November 22, 2017

If Martin Wolf wants to help the poor at the bottom, why does he not help me arguing for getting rid of the risk weighted capital requirements for banks?

Sir, Martin Wolf, morphing into an activist, describes the Republican tax plan as “a determined effort to shift resources from the bottom, middle and even upper middle of the US income distribution towards the very top, combined with big increases in economic insecurity for the great majority”, “The Republican tax plan built for plutocrats”, November 22.

But, since Wolf refuses to discuss the distortions caused by bank regulators, let me here ask him, in quite similar terms: What is the risk weighted capital requirements for banks if not something that stops the “risky” bottom, middle and even upper middle of the US income distribution, from accessing those opportunities of bank credit that could help to propel them upwards?

Day-by-day it is becoming clearer to me that Martin Wolf is just another statist that thinks it is just great that sovereigns are 0% risk weighted and unrated citizens 100%.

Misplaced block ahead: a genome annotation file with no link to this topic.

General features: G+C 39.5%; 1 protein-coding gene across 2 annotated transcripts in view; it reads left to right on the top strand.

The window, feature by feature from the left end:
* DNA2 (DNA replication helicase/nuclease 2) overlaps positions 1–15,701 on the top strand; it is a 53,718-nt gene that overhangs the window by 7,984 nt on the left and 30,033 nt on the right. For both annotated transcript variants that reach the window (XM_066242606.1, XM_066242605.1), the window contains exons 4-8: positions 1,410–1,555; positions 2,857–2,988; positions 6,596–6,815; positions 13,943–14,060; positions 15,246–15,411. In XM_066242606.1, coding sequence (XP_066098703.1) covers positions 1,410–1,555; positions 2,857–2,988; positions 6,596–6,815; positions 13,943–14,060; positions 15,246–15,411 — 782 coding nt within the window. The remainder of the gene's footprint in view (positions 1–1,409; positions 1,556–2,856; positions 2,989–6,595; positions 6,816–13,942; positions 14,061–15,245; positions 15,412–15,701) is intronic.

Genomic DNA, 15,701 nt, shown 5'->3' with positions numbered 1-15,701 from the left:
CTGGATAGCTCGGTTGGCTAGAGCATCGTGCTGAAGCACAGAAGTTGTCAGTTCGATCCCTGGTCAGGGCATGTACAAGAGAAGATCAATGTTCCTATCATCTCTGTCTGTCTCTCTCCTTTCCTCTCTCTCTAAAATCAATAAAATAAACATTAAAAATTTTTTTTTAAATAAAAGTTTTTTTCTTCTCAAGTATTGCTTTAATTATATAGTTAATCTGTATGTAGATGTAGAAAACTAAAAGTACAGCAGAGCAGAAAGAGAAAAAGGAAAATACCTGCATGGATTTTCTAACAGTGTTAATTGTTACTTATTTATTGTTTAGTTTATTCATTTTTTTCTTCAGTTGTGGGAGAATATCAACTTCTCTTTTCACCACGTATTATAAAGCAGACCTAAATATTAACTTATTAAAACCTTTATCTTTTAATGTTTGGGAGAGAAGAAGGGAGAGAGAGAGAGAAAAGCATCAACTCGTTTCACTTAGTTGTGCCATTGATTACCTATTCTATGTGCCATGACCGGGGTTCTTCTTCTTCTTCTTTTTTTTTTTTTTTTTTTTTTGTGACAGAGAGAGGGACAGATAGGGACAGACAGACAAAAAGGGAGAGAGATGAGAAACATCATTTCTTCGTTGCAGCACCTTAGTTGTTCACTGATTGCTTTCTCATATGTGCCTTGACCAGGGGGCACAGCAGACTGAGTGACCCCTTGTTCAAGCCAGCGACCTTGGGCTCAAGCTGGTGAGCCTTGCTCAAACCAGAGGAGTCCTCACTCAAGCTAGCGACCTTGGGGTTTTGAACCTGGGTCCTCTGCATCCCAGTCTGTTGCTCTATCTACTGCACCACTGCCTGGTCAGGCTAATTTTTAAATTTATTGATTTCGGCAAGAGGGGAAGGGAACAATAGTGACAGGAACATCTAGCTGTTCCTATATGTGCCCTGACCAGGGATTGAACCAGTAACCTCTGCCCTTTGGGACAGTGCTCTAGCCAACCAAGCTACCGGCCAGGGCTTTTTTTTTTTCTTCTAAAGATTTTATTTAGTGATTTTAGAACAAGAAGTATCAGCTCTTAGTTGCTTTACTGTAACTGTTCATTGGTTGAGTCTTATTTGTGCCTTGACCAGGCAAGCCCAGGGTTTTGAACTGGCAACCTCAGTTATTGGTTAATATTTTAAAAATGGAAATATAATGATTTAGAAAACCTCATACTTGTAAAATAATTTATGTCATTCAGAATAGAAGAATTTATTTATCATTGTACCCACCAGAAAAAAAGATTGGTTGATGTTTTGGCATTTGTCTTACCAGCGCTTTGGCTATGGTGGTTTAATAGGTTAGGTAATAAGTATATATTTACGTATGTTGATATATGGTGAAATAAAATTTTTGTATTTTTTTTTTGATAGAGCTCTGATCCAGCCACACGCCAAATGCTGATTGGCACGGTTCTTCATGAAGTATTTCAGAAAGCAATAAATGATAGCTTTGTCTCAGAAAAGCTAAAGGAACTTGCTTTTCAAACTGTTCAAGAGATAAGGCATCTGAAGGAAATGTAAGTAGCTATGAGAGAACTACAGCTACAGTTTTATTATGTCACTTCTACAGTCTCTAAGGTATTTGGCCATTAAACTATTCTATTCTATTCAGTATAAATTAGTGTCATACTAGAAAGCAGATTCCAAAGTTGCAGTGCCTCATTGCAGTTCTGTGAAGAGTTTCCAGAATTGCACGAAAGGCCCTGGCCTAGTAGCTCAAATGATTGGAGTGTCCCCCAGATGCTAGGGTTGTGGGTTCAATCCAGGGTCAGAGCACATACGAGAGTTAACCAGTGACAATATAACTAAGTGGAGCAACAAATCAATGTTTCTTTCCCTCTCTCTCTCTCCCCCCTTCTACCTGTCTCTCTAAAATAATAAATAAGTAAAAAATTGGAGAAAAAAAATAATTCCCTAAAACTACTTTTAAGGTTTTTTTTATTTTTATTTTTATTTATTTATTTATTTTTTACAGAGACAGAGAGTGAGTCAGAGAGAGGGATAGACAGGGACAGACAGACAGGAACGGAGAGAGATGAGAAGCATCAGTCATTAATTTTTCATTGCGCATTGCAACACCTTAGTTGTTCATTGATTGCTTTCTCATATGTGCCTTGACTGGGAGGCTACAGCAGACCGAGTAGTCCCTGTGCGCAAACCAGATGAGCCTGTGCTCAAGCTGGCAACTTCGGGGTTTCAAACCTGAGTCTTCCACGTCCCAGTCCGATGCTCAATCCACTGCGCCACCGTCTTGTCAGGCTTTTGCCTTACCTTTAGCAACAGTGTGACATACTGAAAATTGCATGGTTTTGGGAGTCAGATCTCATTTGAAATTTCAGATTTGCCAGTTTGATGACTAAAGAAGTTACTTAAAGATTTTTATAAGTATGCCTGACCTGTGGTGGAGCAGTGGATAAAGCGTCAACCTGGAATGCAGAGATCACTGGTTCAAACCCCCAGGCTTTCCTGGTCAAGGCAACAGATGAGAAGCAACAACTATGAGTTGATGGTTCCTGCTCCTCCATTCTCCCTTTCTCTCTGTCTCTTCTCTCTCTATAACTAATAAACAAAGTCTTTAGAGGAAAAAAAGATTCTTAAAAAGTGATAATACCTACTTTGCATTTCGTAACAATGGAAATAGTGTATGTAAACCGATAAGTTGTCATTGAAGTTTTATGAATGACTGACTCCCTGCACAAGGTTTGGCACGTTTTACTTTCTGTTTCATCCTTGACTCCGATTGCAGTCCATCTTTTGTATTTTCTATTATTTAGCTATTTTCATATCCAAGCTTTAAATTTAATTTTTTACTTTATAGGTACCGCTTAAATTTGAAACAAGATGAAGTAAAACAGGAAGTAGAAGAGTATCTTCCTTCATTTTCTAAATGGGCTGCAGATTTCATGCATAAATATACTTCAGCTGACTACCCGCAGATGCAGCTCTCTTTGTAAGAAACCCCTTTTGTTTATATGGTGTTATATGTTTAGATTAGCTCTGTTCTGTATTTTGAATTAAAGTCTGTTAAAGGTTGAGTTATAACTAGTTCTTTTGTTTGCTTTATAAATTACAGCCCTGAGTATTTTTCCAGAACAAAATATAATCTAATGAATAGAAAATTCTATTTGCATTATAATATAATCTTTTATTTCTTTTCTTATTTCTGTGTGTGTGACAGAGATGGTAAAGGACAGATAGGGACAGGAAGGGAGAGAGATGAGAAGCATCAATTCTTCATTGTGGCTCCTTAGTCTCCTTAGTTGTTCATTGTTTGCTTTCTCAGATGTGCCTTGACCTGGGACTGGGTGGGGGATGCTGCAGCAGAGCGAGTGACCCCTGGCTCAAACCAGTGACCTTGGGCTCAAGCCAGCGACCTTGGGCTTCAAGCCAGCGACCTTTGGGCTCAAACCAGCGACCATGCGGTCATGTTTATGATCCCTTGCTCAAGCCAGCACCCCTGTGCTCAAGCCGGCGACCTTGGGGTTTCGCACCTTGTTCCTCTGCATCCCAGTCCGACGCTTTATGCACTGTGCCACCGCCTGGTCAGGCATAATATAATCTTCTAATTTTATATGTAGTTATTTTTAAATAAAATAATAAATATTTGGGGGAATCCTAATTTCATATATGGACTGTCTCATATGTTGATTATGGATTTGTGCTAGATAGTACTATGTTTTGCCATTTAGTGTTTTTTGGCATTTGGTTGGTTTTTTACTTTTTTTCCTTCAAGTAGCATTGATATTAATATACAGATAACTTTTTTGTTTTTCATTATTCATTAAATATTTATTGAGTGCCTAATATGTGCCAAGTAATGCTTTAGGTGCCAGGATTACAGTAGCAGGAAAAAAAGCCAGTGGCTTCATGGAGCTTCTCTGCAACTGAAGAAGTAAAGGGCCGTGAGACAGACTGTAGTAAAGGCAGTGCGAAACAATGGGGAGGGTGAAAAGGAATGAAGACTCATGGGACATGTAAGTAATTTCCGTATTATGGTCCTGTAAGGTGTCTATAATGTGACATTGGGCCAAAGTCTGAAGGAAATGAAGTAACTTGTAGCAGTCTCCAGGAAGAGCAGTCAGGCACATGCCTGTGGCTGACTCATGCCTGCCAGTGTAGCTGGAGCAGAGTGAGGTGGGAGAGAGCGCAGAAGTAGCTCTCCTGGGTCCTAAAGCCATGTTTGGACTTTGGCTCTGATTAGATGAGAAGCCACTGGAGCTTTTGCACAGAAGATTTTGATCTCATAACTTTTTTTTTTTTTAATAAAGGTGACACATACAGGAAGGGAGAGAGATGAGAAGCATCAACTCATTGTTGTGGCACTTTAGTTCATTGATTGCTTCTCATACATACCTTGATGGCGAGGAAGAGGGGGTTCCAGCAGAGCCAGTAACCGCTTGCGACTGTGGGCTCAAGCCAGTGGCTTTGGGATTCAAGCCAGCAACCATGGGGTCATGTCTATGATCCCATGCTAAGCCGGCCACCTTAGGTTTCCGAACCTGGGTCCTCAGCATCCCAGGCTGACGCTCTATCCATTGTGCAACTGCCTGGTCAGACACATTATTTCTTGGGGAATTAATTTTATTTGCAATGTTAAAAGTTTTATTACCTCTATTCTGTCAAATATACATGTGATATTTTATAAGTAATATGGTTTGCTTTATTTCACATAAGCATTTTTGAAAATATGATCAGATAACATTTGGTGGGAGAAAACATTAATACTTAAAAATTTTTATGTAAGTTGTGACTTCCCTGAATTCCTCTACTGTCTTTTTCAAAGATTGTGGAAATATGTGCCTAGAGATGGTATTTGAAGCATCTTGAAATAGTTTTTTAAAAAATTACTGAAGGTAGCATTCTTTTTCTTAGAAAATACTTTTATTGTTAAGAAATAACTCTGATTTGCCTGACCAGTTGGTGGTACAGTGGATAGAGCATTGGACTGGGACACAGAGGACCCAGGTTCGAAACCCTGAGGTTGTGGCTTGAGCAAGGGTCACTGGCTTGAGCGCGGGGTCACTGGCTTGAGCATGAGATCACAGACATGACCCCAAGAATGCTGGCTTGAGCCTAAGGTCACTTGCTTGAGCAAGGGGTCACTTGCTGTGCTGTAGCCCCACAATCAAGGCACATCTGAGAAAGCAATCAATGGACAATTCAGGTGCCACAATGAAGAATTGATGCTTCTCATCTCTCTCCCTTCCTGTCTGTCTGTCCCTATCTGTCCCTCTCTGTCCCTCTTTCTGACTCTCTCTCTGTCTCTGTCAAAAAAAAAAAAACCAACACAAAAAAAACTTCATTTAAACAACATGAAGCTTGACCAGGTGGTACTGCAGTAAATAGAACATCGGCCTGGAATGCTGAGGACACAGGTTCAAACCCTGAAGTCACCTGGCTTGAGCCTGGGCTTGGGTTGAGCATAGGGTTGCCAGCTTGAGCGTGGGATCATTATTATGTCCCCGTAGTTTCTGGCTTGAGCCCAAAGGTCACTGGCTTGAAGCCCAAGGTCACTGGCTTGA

I agree of course with Wolf in that “the reductions in corporation tax will [not] lead to a big rise in business investment”. But that, among others, is precisely because the regulators have seriously damaged one of the primary transmission channels of freed resources, namely bank credit.

What is not clear to me though is to what Wolf refers to when arguing that the rich will benefit more from tax cuts. Does he mean in paid US$ in taxes? Because if so I would say it is quite natural that anyone who is paying more $ taxes will pay less taxes when taxes are cut.

We read: “In the more cautious Senate version, households with incomes below $75,000 would be worse off.” Does Wolf want to imply these would now have to pay more in taxes? If so, I am totally on his side on this issue… but I sort of doubt that. $75,000 sounds like a quite normal civil service salary, and you usually don’t go after you own, on any side of the aisle.